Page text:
Bernard Page, a cave leader, took us on a round trip in Reed’s visiting the iconic formations of the cave and informed us of the history of the cave. We saw interesting dog tooth crystals, the quirky “little man” formation and a ginormous Androniscus dentiger (see photos below).
Duncan admiring formations just within the entrance to Reed’s
A band of dog tooth felspar
The “Little Man” and its reflection in a pool.
Close-up of the “Little Man”. Can you see his top hat? And those are his shoulders, he is not doing an Egyptian walk!
The surprising large Androniscus dentiger , image of caver added for scale.After exiting Reed’s we popped into the short Joint Mitnor Cave to see an unusual set of animals bones.
Trip time (including Joint Mitnor Cave): < 3 Hours.
Watch a short film of our visit into Reeds here
Trip 3 - Bunker’s HoleAfter visiting Reed’s and Joint Mitnor Cave Bernard took Claire and Duncan to Bunker’s Hole, a small cave a short drive south of Buckfastleigh. After a quick change back into our caving gear, we headed across a field to a small woodland that hid a depression. The depression was a dark and dank place. Bunker’s Hole entrance is a small opening hidden by ferns, rotting tree branches and Foster’s beer cans…
A steeply descending entrance (5m) leads to a flat out crawl (10m) to a gate. The gate was unlocked and Bernard entered the chamber quickly followed by Claire. I on the other hand came to a grinding halt. The gate hides a tight right angle bend into a narrow uphill tube. On my third attempt Claire took my caving helmet, I breathed out and forced myself up this restricted entrance. I was short enough to get round the corner and align myself with the tube. This would be an exceedingly (if not impossible) difficult squeeze for tall people or anyone larger than average size.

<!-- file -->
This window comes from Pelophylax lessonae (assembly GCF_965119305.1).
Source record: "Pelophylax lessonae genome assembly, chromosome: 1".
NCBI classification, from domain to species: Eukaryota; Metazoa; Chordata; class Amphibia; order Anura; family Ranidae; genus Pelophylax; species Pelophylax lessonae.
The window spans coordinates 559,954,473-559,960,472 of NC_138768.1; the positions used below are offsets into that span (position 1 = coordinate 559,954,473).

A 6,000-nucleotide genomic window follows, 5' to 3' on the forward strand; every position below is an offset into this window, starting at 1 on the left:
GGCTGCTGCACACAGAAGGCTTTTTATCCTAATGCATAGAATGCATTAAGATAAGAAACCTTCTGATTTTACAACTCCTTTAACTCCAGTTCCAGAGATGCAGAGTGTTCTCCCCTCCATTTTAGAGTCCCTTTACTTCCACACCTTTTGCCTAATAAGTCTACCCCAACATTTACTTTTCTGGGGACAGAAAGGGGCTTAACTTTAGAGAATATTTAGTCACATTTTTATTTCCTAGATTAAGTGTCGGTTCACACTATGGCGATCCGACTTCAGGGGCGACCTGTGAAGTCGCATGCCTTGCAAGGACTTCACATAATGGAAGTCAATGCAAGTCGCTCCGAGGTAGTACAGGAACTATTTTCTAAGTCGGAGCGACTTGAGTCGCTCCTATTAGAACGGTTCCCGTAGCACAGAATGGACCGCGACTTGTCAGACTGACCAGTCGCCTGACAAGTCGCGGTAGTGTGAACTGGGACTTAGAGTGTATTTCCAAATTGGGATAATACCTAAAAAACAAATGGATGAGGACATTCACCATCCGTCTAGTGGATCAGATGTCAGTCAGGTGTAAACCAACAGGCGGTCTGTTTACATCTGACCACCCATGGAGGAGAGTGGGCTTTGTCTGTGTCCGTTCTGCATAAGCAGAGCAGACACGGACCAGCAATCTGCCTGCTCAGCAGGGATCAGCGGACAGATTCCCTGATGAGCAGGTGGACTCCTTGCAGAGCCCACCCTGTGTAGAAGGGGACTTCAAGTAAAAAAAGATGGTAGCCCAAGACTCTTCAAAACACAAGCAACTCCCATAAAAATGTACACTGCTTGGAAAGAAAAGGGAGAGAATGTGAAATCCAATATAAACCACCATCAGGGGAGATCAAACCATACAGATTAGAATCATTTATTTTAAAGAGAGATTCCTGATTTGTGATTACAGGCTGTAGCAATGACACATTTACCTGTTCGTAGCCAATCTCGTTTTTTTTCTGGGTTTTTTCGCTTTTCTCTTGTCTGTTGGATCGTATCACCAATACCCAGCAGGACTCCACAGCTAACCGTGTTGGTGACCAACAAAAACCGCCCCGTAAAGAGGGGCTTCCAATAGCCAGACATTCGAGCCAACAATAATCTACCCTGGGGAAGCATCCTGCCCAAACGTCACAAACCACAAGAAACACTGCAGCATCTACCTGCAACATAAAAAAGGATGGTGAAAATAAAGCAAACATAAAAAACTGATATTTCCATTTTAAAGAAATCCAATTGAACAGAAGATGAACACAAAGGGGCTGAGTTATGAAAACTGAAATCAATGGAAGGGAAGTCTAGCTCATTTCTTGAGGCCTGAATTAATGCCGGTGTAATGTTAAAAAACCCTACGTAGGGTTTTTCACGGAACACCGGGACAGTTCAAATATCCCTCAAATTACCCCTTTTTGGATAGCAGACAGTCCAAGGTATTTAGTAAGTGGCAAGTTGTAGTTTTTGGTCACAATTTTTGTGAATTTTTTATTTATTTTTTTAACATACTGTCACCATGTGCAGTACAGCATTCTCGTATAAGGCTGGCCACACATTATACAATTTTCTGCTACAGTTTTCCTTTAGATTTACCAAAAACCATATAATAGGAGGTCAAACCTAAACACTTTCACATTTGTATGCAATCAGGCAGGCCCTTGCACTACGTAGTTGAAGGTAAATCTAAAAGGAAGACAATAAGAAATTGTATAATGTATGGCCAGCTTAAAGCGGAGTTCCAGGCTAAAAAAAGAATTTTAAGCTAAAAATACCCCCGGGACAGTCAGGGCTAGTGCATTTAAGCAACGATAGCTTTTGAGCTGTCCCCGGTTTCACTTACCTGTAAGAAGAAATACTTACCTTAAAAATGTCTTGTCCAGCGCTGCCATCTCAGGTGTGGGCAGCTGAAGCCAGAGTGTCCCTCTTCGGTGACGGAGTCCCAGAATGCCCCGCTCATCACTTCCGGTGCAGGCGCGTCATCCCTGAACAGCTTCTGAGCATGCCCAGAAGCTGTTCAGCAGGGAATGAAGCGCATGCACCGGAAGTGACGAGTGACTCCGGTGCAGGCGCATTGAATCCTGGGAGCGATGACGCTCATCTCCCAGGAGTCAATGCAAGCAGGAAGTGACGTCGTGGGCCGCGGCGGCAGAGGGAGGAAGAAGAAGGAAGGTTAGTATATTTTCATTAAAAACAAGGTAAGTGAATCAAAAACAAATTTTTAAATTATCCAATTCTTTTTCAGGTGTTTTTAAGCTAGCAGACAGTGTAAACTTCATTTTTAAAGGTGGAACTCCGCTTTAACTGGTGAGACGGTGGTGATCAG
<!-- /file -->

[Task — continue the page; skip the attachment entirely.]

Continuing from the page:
Duncan in the squeeze in Bunker’s Hole.Whilst the cave is very short and guarded by a tight and unpleasant squeeze the rewards are worth the effort. The low chamber (~30m long) is only big enough to crawl around in on your hands and knees and is packed full of stunning Aragonite crystals. Great care needs to be taken as in some places you really are surrounded by them.
We spent about 30 minutes marvelling at these fantastic formations and taking photos. My experience was somewhat marred by that constant voice in the back of one's head “...you are going to have to go through that bloody squeeze again…”. Thankfully it was much easier going out and the last 5m out of the cave was probably the most awkward bit.
Duncan exits Bunker’s HoleAnyone saying there are no formations in Devon caves is talking rubbish, check out these beauties!
Trip time: < 1 Hour
Aragonite formation in Bunker’s Hole, Devon.
Aragonite formations in Bunker’s Hole, Devon.
Aragonite formation in Bunker’s Hole, Devon.